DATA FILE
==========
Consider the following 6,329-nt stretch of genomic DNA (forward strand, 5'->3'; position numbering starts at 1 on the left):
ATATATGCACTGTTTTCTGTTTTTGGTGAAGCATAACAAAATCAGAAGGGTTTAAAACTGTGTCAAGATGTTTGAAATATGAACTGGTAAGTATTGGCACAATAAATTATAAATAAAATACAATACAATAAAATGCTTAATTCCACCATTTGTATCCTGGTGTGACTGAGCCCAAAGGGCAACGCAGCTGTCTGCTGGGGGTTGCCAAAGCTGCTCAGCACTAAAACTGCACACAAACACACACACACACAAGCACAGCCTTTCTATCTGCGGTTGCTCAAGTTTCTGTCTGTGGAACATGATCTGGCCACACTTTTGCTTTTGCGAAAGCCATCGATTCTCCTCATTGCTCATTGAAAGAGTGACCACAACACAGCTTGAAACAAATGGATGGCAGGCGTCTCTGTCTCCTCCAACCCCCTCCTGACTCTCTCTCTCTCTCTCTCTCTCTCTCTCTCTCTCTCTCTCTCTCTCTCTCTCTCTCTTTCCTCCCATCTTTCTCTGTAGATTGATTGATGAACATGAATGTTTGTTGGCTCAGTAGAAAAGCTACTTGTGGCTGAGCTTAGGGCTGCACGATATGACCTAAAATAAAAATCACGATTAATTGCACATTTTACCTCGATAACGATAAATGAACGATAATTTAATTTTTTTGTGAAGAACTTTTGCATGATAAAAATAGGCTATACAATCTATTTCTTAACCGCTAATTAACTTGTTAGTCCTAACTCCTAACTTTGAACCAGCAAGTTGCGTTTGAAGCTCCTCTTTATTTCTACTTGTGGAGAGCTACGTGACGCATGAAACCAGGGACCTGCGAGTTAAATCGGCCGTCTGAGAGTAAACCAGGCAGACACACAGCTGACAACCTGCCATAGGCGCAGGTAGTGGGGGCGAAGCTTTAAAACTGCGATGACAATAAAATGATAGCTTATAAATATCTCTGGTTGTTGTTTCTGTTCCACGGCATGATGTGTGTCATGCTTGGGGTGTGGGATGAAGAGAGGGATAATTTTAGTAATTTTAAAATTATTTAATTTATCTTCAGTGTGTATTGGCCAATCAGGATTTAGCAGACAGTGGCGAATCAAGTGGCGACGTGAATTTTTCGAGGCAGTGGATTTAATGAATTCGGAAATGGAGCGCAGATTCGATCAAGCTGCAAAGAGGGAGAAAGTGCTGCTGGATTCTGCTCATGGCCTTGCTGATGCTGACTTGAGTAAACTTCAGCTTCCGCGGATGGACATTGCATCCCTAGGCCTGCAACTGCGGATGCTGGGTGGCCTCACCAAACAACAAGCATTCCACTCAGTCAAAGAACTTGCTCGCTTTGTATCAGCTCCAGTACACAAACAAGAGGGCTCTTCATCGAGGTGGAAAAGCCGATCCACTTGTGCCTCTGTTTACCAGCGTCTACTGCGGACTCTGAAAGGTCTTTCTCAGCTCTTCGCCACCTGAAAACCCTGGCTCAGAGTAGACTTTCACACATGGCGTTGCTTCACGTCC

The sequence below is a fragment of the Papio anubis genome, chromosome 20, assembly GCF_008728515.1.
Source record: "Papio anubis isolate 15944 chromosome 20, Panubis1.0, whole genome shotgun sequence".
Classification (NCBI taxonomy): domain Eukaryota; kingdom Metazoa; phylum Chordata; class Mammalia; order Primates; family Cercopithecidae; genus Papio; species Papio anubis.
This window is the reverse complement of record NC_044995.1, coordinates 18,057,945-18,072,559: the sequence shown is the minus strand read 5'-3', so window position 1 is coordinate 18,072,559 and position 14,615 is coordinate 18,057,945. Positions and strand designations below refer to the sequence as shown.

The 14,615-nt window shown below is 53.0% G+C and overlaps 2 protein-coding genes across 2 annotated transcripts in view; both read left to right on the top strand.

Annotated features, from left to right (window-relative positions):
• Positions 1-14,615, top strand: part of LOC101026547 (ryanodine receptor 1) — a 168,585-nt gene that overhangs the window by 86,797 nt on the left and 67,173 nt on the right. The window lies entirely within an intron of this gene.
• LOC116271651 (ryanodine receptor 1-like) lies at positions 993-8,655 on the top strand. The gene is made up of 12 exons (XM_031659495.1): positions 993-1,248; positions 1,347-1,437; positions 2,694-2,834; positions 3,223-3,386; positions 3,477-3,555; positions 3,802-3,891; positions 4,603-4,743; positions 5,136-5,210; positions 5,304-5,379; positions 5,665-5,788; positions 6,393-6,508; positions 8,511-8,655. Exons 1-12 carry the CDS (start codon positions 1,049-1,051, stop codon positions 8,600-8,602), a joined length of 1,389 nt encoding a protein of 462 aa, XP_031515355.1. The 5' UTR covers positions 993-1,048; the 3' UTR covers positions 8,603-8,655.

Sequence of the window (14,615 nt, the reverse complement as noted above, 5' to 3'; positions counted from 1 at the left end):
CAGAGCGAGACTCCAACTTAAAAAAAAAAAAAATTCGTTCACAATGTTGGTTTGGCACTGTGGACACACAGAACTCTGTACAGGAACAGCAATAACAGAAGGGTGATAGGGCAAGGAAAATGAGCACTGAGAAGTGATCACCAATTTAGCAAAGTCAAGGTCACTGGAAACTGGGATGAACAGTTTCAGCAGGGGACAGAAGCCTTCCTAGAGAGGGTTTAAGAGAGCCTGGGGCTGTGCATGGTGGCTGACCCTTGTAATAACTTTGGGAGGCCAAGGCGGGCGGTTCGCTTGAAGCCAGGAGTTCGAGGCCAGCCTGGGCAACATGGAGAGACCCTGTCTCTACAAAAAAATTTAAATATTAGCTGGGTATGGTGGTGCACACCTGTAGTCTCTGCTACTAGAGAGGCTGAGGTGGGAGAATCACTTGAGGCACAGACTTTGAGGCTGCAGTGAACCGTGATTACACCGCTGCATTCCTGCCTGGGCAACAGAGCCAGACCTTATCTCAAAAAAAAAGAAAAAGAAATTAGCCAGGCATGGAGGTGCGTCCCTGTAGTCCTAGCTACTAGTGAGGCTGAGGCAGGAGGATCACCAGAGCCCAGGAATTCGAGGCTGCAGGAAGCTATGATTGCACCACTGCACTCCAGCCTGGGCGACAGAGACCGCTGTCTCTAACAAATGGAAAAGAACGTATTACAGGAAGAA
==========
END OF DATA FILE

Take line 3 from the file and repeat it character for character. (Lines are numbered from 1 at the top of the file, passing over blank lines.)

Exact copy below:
The sequence below is a fragment of the Papio anubis genome, chromosome 20, assembly GCF_008728515.1.